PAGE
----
The planting is simple, repeated, low maintenance and offers all year colour and texture.
Alchemilla mollis and Anaphalis ‘Summer Snow’ provide low level ground cover along with Geranium wallichianum ‘Havana Blues’,
while bulbs such as Camassia and various Allium and perennials Salvia ‘Mainacht’ and ‘Caradonna’ give height and colour within a limited palette of white, mauve and deep blue.
Because it is such a small space the simplicity of the planting makes it actually look bigger and brings unity to the overall look of the garden.
Dividing a small space up with paths into planting areas and terraces makes a small space interesting and adds surprise and mystery, as well mini vistas along the different lines created by the paths.
Interior & Exterior Designs in Harmony
One of the most important design elements of designing small gardens is the architecture and interior style of the building. Small gardens are in such close proximity to the building that this relationship is of utmost importance. Working alongside an architect or interior designer is very beneficial to a seamless transition from interior to exterior. As in this garden (bottom image) where we decided to make the corner windows of the snug slide back completely into the walls, creating a window seat outside as well as in.
All the materials were carefully chosen to complement the flooring and colour scheme of fabrics and furnishings. A raised black basalt terrace wraps around the corner window, overhanging a pale sandstone path. The upper terrace is under lit to create a floating effect along the edges and a night-time feature.
The division is clear when viewed from the kitchen dining table, but the two areas are visually connected by wide red cedar panels on the walls which form support for Tracheospermum jasminoides whose fragrant little stars will fill the courtyard with heady scent in summer evenings.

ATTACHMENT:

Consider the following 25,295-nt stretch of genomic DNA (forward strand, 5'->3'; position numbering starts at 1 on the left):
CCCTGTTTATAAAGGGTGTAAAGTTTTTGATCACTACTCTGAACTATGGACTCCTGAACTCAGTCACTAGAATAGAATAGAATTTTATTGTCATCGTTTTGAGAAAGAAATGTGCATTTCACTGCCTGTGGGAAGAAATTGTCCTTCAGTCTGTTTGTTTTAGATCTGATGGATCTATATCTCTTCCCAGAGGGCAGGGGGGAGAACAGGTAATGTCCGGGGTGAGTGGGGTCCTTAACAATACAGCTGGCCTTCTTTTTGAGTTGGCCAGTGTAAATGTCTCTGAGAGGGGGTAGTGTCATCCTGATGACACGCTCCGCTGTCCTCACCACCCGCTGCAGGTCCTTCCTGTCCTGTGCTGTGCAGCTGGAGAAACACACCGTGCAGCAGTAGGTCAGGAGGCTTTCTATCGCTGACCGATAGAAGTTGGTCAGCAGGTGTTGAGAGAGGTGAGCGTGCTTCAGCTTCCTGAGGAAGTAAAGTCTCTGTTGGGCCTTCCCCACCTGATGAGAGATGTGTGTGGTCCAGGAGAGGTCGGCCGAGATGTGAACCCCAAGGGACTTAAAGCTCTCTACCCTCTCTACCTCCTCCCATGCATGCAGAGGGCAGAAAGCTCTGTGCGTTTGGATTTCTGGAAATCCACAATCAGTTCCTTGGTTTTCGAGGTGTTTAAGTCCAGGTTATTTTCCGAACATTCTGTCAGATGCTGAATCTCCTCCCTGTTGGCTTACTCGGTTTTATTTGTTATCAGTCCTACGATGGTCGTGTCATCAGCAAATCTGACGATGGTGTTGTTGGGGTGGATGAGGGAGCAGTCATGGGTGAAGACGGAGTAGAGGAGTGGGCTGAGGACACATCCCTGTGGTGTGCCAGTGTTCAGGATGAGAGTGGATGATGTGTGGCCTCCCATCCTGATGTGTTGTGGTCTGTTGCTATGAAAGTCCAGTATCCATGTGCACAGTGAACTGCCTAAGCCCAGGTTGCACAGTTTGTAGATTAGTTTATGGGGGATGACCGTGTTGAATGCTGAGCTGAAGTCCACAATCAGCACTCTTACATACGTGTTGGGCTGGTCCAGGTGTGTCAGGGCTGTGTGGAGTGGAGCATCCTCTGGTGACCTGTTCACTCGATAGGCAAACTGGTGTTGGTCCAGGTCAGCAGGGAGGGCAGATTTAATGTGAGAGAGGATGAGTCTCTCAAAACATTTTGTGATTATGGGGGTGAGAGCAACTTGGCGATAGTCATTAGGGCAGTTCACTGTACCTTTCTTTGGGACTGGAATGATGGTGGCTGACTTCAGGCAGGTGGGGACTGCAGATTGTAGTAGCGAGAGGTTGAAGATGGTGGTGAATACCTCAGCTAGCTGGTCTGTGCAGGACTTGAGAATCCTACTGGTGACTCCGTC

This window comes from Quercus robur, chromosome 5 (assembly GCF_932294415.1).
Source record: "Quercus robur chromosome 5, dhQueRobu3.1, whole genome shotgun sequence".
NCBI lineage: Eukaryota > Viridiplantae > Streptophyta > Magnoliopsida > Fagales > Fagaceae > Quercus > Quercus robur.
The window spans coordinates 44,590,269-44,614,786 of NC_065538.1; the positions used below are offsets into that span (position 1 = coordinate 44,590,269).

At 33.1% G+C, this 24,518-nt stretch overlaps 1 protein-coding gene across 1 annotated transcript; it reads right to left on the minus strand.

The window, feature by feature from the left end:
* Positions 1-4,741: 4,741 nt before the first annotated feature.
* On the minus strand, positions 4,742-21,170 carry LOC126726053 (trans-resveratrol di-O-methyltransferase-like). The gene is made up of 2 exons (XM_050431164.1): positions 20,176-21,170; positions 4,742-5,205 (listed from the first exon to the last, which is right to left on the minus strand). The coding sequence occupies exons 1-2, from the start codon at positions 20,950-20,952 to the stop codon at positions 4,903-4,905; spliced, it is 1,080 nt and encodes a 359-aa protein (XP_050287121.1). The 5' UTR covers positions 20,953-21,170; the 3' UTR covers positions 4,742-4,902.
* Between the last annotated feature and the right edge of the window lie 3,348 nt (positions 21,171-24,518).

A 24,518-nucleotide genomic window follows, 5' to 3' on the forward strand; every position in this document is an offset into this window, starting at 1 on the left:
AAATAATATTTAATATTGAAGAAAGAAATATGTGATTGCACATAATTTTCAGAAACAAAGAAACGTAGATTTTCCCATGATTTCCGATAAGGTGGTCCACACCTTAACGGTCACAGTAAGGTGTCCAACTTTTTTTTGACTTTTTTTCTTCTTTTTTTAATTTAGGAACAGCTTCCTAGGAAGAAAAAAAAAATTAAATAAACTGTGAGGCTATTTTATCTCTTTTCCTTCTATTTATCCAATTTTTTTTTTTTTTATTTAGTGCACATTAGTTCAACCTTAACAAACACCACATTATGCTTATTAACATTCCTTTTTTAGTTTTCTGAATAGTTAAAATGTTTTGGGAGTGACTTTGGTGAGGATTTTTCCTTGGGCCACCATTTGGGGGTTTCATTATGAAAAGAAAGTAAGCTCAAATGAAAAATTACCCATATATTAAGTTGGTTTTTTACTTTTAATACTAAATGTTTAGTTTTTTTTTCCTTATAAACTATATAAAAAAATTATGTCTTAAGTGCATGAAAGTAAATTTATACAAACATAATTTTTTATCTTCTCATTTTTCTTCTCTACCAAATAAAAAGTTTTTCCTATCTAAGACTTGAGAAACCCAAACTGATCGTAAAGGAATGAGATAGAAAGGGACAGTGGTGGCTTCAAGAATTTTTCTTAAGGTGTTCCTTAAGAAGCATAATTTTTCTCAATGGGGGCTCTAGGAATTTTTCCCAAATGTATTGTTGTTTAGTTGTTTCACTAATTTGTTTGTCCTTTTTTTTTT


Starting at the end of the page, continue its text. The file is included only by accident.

This star appears again in a larger form on the small muli-stemmed, feature tree Magnolia stellata, which will flower early in the year.
The interplay of materials is important to this design where a slatted timber bench overlaps a floating basalt bench to create permanent informal seating in the sunny corner of the garden.
I hope that I have given you food for thought. I said it at the beginning of this article, and I will repeat it again at the end. Small gardens need creative and imaginative designs to get them working properly, both aesthetically and for your lifestyle.
If you would like some design suggestions for your own garden, please get in touch, I would be happy to help. Email firstname.lastname@example.org or telephone 01865 790678.
Sarah won 5 Star awards at the RHS Chelsea Flower Show in 2013 and 2014, and was awarded Britain’s Student Designer of the Year by the Society of Garden Designers on graduation.
She creates elegant, timeless country and contemporary urban garden spaces in Oxfordshire and London. With a fine art background, her understanding of architecture and love of good design is a hallmark of her work.